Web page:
So already being on high alert and retriggered, they announced President Trump would be delivering a speech right next door to a community that’s so important to Black people with an amazing civil rights backdrop. His campaign has spent days boasting of the hundreds of thousands of people that will be attending the Trump rally in Tulsa during the Juneteenth weekend, as we enter the centennial of the 1921 Tulsa Race Massacre.

We don’t feel that the President or the mayor of this city are qualified to tell our stories. So, we’re going to tell our own story.

Tulsa activists Greg Robinson and Tiffany Crutcher lead peaceful protests in the wake of George Floyd's death on May 31, 2020.
CreeseWorks—The Black Wall Street Times

We’re honoring our ancestors on our historic rally for freedom by truth-telling about how we were robbed of our generational wealth. How we were orphaned, beaten, killed. And we’re going to gather in defense of Black lives across this country. But we’re afraid of the crowd descending on our city in support of the President, who has upheld rather than rejected the tenants of white supremacy.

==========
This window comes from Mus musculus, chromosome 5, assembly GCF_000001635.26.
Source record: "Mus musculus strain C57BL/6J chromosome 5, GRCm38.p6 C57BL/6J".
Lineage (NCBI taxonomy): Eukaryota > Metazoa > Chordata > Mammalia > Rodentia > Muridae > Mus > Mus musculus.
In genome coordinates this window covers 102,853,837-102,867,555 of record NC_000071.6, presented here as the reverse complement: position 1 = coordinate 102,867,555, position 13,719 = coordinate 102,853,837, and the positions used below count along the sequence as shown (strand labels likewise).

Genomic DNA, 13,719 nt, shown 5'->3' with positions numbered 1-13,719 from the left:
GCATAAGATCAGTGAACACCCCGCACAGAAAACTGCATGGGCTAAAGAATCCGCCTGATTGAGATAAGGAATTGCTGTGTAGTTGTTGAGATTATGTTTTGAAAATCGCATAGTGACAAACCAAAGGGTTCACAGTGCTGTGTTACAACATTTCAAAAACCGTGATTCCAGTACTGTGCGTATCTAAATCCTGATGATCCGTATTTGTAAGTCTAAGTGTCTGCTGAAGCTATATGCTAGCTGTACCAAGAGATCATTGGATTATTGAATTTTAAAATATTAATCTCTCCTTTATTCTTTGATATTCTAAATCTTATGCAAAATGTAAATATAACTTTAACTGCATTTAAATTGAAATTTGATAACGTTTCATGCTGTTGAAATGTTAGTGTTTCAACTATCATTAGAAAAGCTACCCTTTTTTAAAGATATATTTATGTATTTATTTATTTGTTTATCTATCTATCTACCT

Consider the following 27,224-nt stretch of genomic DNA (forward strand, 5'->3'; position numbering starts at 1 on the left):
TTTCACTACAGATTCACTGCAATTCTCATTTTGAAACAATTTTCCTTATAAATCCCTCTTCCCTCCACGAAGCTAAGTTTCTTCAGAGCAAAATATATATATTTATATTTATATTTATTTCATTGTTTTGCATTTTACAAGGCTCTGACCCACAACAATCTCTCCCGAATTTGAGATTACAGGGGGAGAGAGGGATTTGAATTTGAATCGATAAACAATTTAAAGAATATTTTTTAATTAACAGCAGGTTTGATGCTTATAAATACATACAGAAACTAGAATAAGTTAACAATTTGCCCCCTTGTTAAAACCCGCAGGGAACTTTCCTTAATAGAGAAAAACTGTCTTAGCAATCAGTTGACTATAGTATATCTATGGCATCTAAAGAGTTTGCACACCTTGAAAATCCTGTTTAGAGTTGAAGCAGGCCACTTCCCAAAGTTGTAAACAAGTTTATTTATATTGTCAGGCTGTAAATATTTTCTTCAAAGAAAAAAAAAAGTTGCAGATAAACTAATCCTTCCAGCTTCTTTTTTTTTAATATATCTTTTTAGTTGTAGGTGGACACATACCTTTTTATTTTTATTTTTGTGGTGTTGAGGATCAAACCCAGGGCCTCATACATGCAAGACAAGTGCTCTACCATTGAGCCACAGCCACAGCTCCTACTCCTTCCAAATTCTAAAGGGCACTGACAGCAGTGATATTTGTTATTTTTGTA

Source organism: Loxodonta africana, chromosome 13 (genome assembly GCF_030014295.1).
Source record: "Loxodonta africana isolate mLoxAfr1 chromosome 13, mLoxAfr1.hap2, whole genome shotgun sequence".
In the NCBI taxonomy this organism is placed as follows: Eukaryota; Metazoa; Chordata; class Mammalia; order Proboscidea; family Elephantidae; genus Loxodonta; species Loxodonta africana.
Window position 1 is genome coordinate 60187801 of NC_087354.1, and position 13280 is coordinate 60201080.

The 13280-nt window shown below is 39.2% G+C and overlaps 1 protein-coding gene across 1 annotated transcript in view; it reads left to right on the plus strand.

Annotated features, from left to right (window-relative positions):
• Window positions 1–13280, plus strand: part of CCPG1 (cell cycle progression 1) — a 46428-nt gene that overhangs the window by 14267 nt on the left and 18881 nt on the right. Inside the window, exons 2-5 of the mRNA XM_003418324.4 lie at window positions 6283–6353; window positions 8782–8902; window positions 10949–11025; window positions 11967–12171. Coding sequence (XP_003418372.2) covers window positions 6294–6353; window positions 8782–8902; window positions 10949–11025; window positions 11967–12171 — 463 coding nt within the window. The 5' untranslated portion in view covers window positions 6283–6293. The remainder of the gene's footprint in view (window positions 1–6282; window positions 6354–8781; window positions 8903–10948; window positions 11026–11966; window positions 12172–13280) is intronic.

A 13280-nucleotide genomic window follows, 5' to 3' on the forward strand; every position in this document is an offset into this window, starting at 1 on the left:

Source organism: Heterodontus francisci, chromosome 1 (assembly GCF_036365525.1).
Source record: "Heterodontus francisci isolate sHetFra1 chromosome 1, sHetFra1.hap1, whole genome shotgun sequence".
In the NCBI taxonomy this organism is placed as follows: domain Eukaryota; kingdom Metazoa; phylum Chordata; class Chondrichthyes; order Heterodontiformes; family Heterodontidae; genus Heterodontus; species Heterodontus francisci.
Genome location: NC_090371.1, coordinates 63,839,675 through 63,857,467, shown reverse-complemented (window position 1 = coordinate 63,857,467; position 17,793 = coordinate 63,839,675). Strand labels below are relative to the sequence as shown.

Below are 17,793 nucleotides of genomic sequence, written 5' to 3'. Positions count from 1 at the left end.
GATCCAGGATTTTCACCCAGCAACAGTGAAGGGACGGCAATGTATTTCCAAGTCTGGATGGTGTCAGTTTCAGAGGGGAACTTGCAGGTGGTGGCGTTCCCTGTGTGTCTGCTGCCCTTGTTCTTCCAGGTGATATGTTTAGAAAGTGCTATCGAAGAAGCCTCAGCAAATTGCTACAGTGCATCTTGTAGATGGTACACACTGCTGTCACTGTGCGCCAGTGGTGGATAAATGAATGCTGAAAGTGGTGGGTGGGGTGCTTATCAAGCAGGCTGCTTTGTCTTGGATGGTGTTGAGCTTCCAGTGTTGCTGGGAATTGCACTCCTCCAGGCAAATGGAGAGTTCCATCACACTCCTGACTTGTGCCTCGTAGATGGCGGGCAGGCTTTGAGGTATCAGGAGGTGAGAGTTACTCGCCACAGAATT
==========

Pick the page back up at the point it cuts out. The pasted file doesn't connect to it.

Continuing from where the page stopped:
Juneteenth is a holiday when we remember that the emancipation was not easily won. And we’re gathering in the thousands—safely—in Greenwood to commemorate our ongoing struggle for emancipation. Because in reality, we’re still not free.

When I think about Juneteenth and what it represents, I think about the words of my twin brother, Terence, from the last conversation we had on our 40th birthday. He told me: “I’m going to overcome my struggles, I’m going to go back to school, and I’m going to make you proud. And God is going to get the glory out of my life”

This Juneteenth weekend is living proof of Terence’s last words.

I have witnessed the strength and love and resilience of our Black community. We’ve always drawn from the strength and resilience of our ancestors who rebuilt in the face of Jim Crow, slavery, segregation, mass incarceration. We have overcome every era of oppression. If they had to do it in blood, we have an opportunity to carry on that mantle for change and do it for our future generations. I stand by the quote of Ella Baker, when she says, “Those who believe in freedom cannot rest.”

I believe in this fight for freedom and the fact that people are locking arms and coming together to make it happen. I do believe that this is the turning point. And unfortunately, so many had to die. Breonna Taylor. Ahmaud Arbery. George Floyd. But those names are changing the world.

As told to Paulina Cachero. This interview has been edited and condensed for clarity.

Contact us at editors@time.com.